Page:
As a paid search specialist, I watch ailing PPC campaigns come hobbling into the office with a wide variety of maladies. The symptoms range from minor financial discomfort to severe hemorrhaging of cash.
My job is to figure out what to do with these campaigns before it’s too late. It’s a lot like running triage in an emergency room.
While a quick set of standard fixes will usually provide the tourniquet needed to stop your budget from bleeding to death, there are other lesser-known AdWords features you can use to ensure your campaign enjoys a long and healthy life.
Before we jump into the lesser-known strategies, let’s just make sure we get the absolute basics out of the way.
The most fundamental question that we need to answer is: Are qualified visitors clicking your ad?
We qualify visitors by the keywords they search, and there’s no faster way to saw through your budget than to show your ads for the wrong keyword searches.
Step one of any PPC audit is to see what keyword phrases people are searching before clicking your ad. You’ll find the search terms report under the keywords tab.
I still can’t pry myself away from the old AdWords interface, but seeing as Google will officially be forcing the new AdWords interface on us at the end of this year, we’ll show you how it’s done in the new version.
Select the campaign or ad group you want to analyze. Click the keywords tab on the left, then click the search terms tab across the top.
In terms of looking for trouble, it’s a good idea to order the results by the number of clicks. That way, if you see phrases in there you don’t like, you can see the worst offenders at the top.
Just click the heading at the top of any column to sort by that metric. If by chance you don’t see the clicks column, you can customize your columns by clicking the icon with the three vertical bars.
Let’s say you own a lawn care company and you are bidding on the following keyword:
Uh oh… we are not off to a good start. That’s not going to cut it.
See what I did there?
This is a broad match keyword. With broad match keywords, Google is supposed to show your ad for any search terms that are synonymous with your keyword. Pardon my language, but the problem is Google can get pretty darn loosey-goosey with its synonyms.
For the broad match keyword of lawn mowing, you can bet Google will show your ad for search queries like:
- Lawn mower parts
- John Deer lawn mowers
- best push lawn mowers
- how to replace lawn mower blade
- lawn mower bags
- Yankee Candle riding mower scent
That’s not good. Those are wasted clicks.
Mower and mow-ing don’t mean the same thing, at all.
Lawn mowing is a service you provide, lawn mowers are something you buy at Home Depot.
If your search terms report looks like this, reach into your wallet, pull out your cash, and light it on fire. You’ll get the same return on investment.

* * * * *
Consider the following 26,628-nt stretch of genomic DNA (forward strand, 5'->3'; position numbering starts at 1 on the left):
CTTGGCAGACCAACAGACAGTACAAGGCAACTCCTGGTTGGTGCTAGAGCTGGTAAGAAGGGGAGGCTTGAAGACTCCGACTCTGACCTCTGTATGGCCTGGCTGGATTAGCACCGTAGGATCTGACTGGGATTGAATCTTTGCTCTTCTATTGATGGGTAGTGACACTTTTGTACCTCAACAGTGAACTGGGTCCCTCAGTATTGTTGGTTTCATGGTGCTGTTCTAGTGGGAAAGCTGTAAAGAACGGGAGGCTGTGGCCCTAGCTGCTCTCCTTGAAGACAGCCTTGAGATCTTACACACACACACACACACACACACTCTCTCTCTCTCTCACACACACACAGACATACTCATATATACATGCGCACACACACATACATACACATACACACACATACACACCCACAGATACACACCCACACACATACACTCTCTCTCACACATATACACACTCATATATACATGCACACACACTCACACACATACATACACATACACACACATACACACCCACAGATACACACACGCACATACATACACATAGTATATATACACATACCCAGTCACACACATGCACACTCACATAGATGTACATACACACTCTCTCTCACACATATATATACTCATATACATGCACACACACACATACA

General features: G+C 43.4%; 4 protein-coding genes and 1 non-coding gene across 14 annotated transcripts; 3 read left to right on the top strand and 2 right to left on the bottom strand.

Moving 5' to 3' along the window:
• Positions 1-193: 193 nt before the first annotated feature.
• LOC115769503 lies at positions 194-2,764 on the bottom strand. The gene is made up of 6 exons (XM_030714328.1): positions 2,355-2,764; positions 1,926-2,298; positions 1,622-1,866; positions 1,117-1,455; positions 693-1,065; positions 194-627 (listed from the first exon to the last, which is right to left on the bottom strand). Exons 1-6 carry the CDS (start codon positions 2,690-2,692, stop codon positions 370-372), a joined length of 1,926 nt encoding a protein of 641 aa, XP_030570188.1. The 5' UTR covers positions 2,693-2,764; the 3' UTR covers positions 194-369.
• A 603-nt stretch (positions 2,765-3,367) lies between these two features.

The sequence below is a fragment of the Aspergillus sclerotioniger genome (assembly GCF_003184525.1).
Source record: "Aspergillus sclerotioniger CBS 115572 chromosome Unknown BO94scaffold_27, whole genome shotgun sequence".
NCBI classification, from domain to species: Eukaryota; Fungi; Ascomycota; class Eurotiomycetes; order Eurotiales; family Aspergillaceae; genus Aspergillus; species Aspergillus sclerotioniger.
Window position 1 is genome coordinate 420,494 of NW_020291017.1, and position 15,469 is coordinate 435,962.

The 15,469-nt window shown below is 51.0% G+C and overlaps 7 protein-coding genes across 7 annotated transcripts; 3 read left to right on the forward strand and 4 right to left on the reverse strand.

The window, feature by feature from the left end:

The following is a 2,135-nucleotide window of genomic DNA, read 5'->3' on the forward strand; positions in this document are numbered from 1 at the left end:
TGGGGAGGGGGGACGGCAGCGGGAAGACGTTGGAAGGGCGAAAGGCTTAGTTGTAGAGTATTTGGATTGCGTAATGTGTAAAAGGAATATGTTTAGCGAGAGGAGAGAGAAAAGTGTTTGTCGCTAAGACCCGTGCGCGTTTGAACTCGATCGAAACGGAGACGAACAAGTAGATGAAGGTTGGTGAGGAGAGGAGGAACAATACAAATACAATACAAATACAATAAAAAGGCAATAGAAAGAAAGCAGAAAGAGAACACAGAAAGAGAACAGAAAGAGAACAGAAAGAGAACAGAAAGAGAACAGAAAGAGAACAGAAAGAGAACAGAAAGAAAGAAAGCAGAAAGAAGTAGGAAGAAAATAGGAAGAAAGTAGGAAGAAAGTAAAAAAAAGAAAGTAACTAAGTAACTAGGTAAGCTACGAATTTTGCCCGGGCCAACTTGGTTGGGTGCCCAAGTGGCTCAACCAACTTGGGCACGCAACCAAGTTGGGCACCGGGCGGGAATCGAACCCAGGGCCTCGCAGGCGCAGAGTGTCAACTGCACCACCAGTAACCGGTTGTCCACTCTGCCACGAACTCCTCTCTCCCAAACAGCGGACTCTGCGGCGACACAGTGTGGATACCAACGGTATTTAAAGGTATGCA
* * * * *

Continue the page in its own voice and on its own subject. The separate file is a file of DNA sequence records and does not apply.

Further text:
The moral of the story is:
- Check your search terms report regularly.
- Use stricter keyword match types like phrase match, exact match, and broad match modified.
- Add negative keywords regularly.
Follow these basic rules, and your campaign will live to see another day.
Of course, hanging on by a thread is no way to live. You want your campaigns to thrive.
If you want to take your AdWords campaigns to the next level, you need to take advantage of some of Google’s more advanced tools. Don’t fret, they are easier to use than you might expect. Hop in and let me show you!
Measuring the success of any campaign is impossible without conversion tracking. Website visitors have no real value unless they convert into leads.
If you have a little bit of AdWords experience, you probably know how to track form submissions as conversions. Nice job, keep doing that.
Tracking phone calls is just as important, if not more. If half your leads (or more) are phone calls, you need to know which marketing initiatives drove those phone calls in order to make informed decisions on what’s working for your business.
My favorite way to do this by far is with a 3rd party phone tracking solution.
There are a variety of choices out there, but for only about $30 a month, you can find out where every call on your website came from – whether it was organic search, direct, PPC, social, email, radio, tv, billboards or any other channel you want to track.
It is extremely easy to set up. Just paste a code snippet into your header and you’re pretty much ready to go.
Not only can you see important data on all your phone calls, you can even record them. It’s not stalking, it’s marketing!
While eavesdropping may indeed be fun, there are practical reasons for recording calls.
You can mine your calls for keywords. Most of your incoming phone calls start off essentially something like this:
“Hi, this is [name]. I was interested in getting [keyword phrase]. Do you guys offer [keyword phrase]?”
Learning more about the actual words customers frequently use when they interact with your business is very valuable.
Not only can this information be valuable for choosing PPC keywords (and negatives), but it can be valuable for SEO as well. Are you having trouble coming up with blog topics? Just write about all the questions people ask you.
You can afford it. Go try it today. If you care at all about measuring marketing data, once you have phone tracking, you’ll wonder how you ever lived without it.
If you don’t want to pay a tiny bit of money for a huge amount of useful information about your phone leads, you can still accurately track phone calls from your PPC campaigns.